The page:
Significant Demographic and Clinical Differences Observed in Patterns Between NMOSD and MS


A recent meta-analysis revealed significant differences in characteristic between patients with NMOSD and MS, highlighting the need for enhanced tools to differentiate between these diseases for early and accurate diagnosis.

In a systematic review and meta-analysis recently published in Cureus, findings showed different demographic, clinical, and lesion characteristics among adult patients with neuromyelitis optica spectrum disorder (NMOSD) and multiple sclerosis (MS). Overall, patients with NMOSD were more likely to be females with older age and higher Expanded Disability Status Scale (EDSS) score than patients with MS, among other findings.1

Among the 23 articles included in the analysis, patients with NMOSD were associated with older age at presentation (mean difference [MD], 3.88; 95% CI, 1.80-5.97, P = .0003) and a higher EDSS (MD, 1.15; 95% CI, 0.58-1.72; P <.0001). Additionally, the risk of NMOSD was significantly higher in women than MS (OR, 2.21; 95% CI, 1.41-3.46; P = .0005). Notably, patients with NMOSD were associated with a lower risk of extrapyramidal symptoms (OR, 0.26; 95% CI, 0.11-0.60; P <.01), brainstem involvement symptoms (OR, 0.32; 95% CI, 0.16-0.64; P <.01), and developing brain lesions compared with MS (OR, 0.08; 95% CI, 0.03-0.18; P <.00001).

Clinical Takeaways

  • A systematic review and meta-analysis highlight demographic and clinical variations between NMOSD and MS, emphasizing the need for further validation in NMOSD.
  • Patients with NMOSD, compared with MS, exhibited older age at presentation, higher disability status, a higher prevalence in women, and a lower risk of certain symptoms and brain lesions.
  • The study underscored the importance of refining diagnostic tools to differentiate between NMOSD and MS early on, considering the varying pathogenic processes and the potential impact of antibody markers.

"Our findings showed that patients with NMOSD were more likely to be women of older age compared with patient living with MS. Moreover, patients with NMOSD were associated with higher EDSS than patients with MS. Regarding clinical symptoms, optic neuritis, myelitis, headache, sensory affection symptoms, and visual involvement are the most commonly reported symptoms in patients with NMOSD,” lead author Mohammed Alqwaifly, MD, associate professor of neurology, Unaizah College of Medicine and Medical Sciences, Qassim University, in Buraydah, Saudi Arabia, and colleagues wrote.1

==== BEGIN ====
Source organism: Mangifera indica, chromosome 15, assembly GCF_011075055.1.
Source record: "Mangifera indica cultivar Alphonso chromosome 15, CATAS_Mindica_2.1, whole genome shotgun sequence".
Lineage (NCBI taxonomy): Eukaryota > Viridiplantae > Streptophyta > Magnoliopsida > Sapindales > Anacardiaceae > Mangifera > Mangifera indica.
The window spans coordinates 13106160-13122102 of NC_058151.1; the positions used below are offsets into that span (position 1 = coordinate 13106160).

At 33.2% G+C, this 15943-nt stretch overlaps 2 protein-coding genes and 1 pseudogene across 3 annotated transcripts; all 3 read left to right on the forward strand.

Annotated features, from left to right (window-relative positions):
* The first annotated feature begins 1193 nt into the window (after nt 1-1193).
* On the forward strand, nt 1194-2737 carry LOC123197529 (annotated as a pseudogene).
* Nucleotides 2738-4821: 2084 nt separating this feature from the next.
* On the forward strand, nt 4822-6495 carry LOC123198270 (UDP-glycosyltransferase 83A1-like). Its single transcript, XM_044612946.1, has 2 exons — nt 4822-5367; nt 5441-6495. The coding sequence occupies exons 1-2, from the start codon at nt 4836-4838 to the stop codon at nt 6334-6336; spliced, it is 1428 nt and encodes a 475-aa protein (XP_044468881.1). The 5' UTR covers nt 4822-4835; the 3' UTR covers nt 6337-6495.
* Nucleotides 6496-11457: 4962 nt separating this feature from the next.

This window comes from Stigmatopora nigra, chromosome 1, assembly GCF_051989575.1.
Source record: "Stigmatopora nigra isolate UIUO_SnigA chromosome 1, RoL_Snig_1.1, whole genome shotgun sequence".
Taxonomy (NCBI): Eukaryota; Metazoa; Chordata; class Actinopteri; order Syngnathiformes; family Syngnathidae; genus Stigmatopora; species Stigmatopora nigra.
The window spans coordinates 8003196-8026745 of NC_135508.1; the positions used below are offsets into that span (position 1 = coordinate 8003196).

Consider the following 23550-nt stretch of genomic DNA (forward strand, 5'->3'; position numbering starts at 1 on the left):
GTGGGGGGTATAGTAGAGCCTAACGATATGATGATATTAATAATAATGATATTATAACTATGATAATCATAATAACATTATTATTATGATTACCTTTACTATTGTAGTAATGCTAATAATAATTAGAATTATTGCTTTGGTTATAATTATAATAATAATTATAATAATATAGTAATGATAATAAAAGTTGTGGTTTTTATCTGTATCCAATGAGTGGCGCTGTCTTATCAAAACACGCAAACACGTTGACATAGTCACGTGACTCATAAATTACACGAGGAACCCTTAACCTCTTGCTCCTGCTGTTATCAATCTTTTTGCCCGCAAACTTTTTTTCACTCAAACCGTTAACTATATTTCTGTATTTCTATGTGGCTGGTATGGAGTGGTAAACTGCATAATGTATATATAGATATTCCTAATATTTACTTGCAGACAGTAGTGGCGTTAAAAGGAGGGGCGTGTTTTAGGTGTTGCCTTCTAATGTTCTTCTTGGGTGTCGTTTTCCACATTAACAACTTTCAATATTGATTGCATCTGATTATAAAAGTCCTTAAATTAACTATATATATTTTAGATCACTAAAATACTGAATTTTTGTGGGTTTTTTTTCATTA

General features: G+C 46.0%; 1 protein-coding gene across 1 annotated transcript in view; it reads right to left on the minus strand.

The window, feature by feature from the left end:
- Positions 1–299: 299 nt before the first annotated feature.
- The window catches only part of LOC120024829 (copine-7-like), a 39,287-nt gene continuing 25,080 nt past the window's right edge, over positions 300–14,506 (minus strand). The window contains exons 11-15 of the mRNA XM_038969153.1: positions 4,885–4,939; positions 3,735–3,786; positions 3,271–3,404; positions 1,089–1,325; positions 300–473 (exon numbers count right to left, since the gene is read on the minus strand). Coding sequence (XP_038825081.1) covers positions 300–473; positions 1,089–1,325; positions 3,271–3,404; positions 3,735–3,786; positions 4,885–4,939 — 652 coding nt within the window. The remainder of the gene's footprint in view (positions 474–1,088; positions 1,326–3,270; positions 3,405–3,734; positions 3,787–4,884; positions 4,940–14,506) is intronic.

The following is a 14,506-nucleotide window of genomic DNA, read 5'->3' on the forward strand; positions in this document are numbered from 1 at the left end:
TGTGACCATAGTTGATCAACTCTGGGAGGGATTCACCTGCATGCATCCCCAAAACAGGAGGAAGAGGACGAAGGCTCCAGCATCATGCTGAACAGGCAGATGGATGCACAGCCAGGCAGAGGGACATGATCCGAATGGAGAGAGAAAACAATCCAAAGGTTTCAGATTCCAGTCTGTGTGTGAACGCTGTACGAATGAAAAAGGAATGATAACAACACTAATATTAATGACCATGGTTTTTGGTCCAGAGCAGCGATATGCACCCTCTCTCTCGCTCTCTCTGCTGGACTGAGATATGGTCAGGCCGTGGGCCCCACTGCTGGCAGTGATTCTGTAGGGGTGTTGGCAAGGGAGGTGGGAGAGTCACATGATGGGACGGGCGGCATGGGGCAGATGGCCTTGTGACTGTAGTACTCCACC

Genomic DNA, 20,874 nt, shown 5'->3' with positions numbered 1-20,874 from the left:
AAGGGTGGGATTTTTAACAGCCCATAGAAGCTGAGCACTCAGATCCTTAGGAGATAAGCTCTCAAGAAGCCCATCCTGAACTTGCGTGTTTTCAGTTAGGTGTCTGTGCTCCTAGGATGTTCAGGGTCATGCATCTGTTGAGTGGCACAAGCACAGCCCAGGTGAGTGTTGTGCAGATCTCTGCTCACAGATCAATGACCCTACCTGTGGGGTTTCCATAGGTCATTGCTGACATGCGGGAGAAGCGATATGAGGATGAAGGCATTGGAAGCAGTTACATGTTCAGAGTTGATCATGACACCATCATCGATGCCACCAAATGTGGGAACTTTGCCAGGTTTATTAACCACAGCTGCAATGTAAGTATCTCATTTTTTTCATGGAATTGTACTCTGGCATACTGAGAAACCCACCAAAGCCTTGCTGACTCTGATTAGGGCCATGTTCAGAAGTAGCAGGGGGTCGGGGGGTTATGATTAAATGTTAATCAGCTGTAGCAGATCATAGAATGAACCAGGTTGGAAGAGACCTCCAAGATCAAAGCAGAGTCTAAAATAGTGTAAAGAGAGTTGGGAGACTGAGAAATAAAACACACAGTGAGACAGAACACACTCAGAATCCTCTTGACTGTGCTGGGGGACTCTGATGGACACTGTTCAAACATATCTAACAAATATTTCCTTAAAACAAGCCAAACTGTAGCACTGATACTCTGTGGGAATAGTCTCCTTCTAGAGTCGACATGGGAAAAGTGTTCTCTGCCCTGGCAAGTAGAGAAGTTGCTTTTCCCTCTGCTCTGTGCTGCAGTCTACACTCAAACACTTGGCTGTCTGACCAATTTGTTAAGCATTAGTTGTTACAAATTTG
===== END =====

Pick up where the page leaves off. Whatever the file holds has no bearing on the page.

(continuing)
READ MORE: Insurance and Cost-Related Barriers to Blame for Spotty Access to NMOSD Treatments

In this study, investigators conducted a computerized search on MEDLINE via PubMed, Web of Science, and ProQuest using relevant keywords to summarize the characteristics of adult patients with NMOSD compared with patients with MS. The researchers had 3 independent reviewers to perform 2-stage screening and data extraction. Authors then used a Review Manager 5.4 program (Cochrane Collaboration, Windows, London, UK) for the analysis and the Joanna Briggs Institute (JIB) tool to assess the quality of the included studies. Among the included studies, 9 were conducted in China, 5 in Korea, 2 in Japan, and 1 in India, France, Latin America, Malaysia, Taiwan, the UK, and the USA. Almost all of them were cross-sectional except for 2 cohort studies.

“Furthermore, patients with NMOSD were associated with a lower risk of developing brain lesions compared with patients with MS; however, spinal cord lesions, optic nerve lesions, deep gray matter lesions, deep white matter lesions, hypothalamus lesions, and medulla oblongata lesions were more common in patients with NMOSD patients than patients with MS. Regarding lesion morphology, patients with NMOSD had a lower risk of Dawson's finger-type lesions and S or U-shaped lesions,” Alqwaifly et al noted.1

The limitations of the study included the significant heterogeneity in some analyses which authors noted could be explained by the varied data in terms of disease duration, EDSS, country of the study, race of the population, and the used method of MRI. The investigators also noted that they could not perform a subgroup analysis because of the limited data. The analysis was also limited by the lack of available study data regarding the length of time required to reach specific disability levels using the EDSS. This analysis has also potential limitations related to confounding effects since the studies included had varied populations and study designs. In addition, authors noted the analysis could be impacted by the relative sizes and characteristics of the studies included, which could have potentially influenced the reliability of the results and thus should be cautioned for interpretation.

“It is crucial to enhance the tools and analyses used to differentiate between these diseases for early and accurate diagnosis. Similarities and differences between the 2 diseases may shed light on the various pathogenic processes. Patients with NMOSD may be screened for the disease using the serum anti- aquaporin-4 (AQP4) antibodies marker, while the same cannot be said for MS. Different tests for anti-AQP4 antibodies have varying degrees of sensitivity, and this variability, together with variations in the length of follow-up, may contribute to contradictory findings,” Alqwaifly et al noted.1

1. Alqwaifly M, Althobaiti AH, AlAibani NS, et al. Patterns of Adult Neuromyelitis Optica Spectrum Disorder Patients Compared to Multiple Sclerosis: A Systematic Review and Meta-Analysis. Cureus. 2023;15(10):e47565. Published 2023 Oct 24. doi:10.7759/cureus.47565
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